Interestingly, when we searched for a Smith born about 1845 in Mississippi and living in Grimes County in 1870, we located a Clement Smith residing in Grimes County, who was born about 1844 in Mississippi, with a wife, Ida; a 2-year-old daughter named Ella; and a newborn named Ellen. If you examine the original record, just two doors away was a white man named James Rankin.
We found this record interesting because there is a marriage record in the Texas County Marriage Index for a Clem Smith and Ida Moore on Jan. 13, 1867. The death record of your Lula claimed that her mother was Precious Moore. There are many coincidences between these records and your own family. You will likely want to investigate them further to see if you can establish a connection.
Now that you have a variety of known and suspected relatives to your Lula (Smith) Craig, there are record collections specific to American Indians that you could check to see if any of these people are included. You could begin by searching for the family members you identified in the 1910 federal Indian census. The Family History Library also holds census records specific to the Creek Nation. Note any coincidences or things that stand out as you research, even if you can’t fully place them or prove a connection yet.
We noted some records that may be of interest. A Lulu Smith was recorded as a Creek in the “Arkansas Colored” in 1895, along with Andy Smith, Mellie Smith, Winnie Smith and Rose Smith.
Likewise, the Dawes Rolls index includes a Lula E. Smith roughly the right age who was a quarter Cherokee (remember, the 1910 census had a question mark next to “Creek,” opening up the possibility that her actual affiliation was with another Native nation). However, it is important to note that there are other Lula and Lucy Smiths listed. Once you have a card number, in this case Card No. 5885, check to see who else is listed on the card. We noted a Mary Thompson, which is a surname we recognized from one of Rankin Smith’s marriage records.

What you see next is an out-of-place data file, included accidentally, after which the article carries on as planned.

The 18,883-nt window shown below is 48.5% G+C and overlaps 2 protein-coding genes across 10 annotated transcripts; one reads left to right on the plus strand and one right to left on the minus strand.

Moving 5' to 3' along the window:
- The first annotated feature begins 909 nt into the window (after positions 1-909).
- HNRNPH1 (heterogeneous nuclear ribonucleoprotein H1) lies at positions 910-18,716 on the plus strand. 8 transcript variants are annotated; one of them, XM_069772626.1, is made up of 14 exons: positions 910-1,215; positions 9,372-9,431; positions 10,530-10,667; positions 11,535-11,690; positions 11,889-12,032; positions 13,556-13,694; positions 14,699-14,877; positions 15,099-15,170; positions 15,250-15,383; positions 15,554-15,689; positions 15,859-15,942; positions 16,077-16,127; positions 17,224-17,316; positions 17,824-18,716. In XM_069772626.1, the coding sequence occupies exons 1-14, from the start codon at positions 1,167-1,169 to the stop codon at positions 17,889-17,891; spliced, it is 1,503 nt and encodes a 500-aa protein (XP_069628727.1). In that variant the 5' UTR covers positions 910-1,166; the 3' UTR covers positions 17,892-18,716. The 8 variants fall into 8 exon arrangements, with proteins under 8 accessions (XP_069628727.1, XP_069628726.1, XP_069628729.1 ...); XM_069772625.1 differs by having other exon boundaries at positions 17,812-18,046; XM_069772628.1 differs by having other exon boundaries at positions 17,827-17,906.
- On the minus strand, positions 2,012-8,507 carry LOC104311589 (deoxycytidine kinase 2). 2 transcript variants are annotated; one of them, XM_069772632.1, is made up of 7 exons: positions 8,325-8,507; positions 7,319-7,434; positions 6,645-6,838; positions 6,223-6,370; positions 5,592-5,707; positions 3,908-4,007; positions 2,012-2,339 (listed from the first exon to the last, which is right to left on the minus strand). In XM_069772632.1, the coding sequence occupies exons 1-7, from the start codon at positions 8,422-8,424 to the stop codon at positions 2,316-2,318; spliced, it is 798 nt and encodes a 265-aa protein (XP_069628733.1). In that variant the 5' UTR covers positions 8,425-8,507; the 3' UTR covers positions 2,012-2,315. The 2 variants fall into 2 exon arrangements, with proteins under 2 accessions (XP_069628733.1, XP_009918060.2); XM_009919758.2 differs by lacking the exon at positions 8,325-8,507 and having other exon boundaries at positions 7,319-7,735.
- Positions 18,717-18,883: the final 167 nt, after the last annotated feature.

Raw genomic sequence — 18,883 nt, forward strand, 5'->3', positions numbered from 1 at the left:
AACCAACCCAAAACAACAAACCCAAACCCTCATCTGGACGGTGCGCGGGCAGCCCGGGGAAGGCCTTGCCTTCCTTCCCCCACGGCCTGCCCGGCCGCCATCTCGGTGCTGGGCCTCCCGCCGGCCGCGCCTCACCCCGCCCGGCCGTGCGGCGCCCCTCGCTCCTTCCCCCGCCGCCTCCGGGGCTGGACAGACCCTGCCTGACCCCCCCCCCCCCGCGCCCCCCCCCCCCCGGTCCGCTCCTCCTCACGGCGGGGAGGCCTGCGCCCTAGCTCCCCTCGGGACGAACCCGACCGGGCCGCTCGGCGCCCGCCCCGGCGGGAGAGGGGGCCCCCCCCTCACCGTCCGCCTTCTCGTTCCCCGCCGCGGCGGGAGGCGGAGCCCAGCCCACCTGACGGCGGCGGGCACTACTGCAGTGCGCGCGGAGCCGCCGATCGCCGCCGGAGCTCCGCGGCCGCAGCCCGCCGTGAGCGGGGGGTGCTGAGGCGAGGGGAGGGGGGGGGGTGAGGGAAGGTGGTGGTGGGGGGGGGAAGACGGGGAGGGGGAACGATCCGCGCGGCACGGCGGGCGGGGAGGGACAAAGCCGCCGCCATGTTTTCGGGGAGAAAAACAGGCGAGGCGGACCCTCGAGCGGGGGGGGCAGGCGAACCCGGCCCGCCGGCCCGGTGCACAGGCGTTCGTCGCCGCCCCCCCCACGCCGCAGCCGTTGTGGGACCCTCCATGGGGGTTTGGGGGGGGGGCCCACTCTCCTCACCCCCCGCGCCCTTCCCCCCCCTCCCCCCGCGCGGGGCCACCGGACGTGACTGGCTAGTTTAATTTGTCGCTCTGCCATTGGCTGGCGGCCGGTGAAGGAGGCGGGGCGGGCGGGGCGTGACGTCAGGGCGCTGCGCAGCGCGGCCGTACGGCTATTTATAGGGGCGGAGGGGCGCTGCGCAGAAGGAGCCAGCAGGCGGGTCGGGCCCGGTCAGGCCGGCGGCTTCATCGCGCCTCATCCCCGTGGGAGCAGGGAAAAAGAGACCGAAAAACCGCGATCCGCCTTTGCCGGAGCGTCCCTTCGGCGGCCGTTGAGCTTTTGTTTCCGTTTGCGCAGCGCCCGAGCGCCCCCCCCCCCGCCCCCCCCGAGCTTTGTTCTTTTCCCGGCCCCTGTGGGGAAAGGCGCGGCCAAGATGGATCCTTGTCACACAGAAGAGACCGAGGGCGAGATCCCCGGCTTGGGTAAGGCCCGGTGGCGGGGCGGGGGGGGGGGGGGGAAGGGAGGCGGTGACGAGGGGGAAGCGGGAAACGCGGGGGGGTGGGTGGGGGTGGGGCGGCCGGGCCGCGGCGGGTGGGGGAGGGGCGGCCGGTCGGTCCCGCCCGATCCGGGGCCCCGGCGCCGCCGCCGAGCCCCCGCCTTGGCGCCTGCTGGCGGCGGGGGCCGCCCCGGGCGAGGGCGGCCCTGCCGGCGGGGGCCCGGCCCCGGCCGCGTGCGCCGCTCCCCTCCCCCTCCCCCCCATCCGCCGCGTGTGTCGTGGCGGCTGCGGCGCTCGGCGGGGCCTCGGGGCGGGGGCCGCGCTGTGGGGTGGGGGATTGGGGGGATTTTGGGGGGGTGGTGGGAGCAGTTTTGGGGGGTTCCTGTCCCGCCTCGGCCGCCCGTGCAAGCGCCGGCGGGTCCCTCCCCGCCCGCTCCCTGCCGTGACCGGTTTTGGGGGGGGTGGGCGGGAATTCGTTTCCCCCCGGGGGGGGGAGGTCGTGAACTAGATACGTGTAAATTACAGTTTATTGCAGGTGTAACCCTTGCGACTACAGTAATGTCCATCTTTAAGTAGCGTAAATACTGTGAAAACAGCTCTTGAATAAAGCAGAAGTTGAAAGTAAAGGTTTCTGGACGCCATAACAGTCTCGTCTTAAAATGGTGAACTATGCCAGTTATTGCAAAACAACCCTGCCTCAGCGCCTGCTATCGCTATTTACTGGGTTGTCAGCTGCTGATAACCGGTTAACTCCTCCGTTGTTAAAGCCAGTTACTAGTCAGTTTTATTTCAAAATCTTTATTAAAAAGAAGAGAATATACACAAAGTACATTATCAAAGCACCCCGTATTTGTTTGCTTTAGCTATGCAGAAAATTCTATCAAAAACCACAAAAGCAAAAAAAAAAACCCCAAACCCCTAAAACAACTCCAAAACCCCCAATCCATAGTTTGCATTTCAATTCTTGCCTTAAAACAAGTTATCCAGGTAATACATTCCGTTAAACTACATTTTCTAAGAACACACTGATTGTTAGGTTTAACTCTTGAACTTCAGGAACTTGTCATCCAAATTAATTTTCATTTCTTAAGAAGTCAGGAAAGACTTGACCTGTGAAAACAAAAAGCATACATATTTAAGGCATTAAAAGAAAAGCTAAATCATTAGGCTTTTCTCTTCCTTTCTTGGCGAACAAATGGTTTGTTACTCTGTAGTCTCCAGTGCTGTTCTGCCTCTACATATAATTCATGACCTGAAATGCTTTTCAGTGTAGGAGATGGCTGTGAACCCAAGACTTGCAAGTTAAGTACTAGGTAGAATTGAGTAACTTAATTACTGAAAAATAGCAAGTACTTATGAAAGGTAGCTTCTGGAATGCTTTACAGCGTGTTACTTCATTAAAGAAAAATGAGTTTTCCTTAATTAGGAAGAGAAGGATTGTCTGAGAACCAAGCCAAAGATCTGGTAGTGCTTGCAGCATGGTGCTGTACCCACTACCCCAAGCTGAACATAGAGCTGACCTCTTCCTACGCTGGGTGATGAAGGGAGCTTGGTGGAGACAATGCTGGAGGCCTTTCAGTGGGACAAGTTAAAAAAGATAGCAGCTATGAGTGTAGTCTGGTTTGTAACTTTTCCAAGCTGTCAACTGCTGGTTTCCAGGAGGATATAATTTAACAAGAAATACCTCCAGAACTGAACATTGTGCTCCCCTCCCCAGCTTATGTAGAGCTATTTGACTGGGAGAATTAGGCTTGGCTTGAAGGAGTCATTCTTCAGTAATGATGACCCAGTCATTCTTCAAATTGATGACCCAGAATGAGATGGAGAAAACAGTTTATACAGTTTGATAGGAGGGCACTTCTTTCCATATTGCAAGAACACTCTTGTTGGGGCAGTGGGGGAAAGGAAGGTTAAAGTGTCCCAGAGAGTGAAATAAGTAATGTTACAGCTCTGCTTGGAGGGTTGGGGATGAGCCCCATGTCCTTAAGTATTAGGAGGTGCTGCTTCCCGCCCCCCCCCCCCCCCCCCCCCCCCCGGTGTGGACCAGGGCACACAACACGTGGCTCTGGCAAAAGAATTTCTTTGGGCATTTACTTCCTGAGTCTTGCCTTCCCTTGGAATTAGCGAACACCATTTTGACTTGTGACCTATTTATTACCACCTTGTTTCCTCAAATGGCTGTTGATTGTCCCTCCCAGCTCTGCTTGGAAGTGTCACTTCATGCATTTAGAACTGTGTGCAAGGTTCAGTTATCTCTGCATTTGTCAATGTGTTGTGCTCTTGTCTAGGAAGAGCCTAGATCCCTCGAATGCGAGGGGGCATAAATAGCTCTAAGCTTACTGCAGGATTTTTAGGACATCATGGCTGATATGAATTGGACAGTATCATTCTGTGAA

When working with the Dawes Rolls, do not just rely on a final-rolls search for known relatives in the Applications for Enrollment of the Commission to the Five Civilized Tribes, 1898-1914. If the family was rejected, the members would not be included on the final roll, but there may be a record of their application for recognition.
Finally, thank you for sending your DNA test results, but too little Native American ancestry was indicated for us to draw any conclusions about it.
Still, you have a wealth of information here to research about your great-grandmother. Good luck!
Henry Louis Gates Jr. is the Alphonse Fletcher University Professor and founding director of the Hutchins Center for African and African American Research at Harvard University. He is also chairman of The Root. Follow him on Twitter and Facebook.
Send your questions about tracing your own roots to TracingYourRoots@theroot.com.
This answer was provided in consultation with Meaghan E.H. Siekman, Ph.D., a senior researcher from the New England Historic Genealogical Society. Founded in 1845, NEHGS is the country’s leading nonprofit resource for family history research. Its website, AmericanAncestors.org, contains more than 1 billion searchable records for research in New England, New York and beyond. With the leading experts in the field, NEHGS staff can provide assistance and guidance for questions in most research areas. They can also be hired to conduct research on your family. Learn more today about researching African-American roots.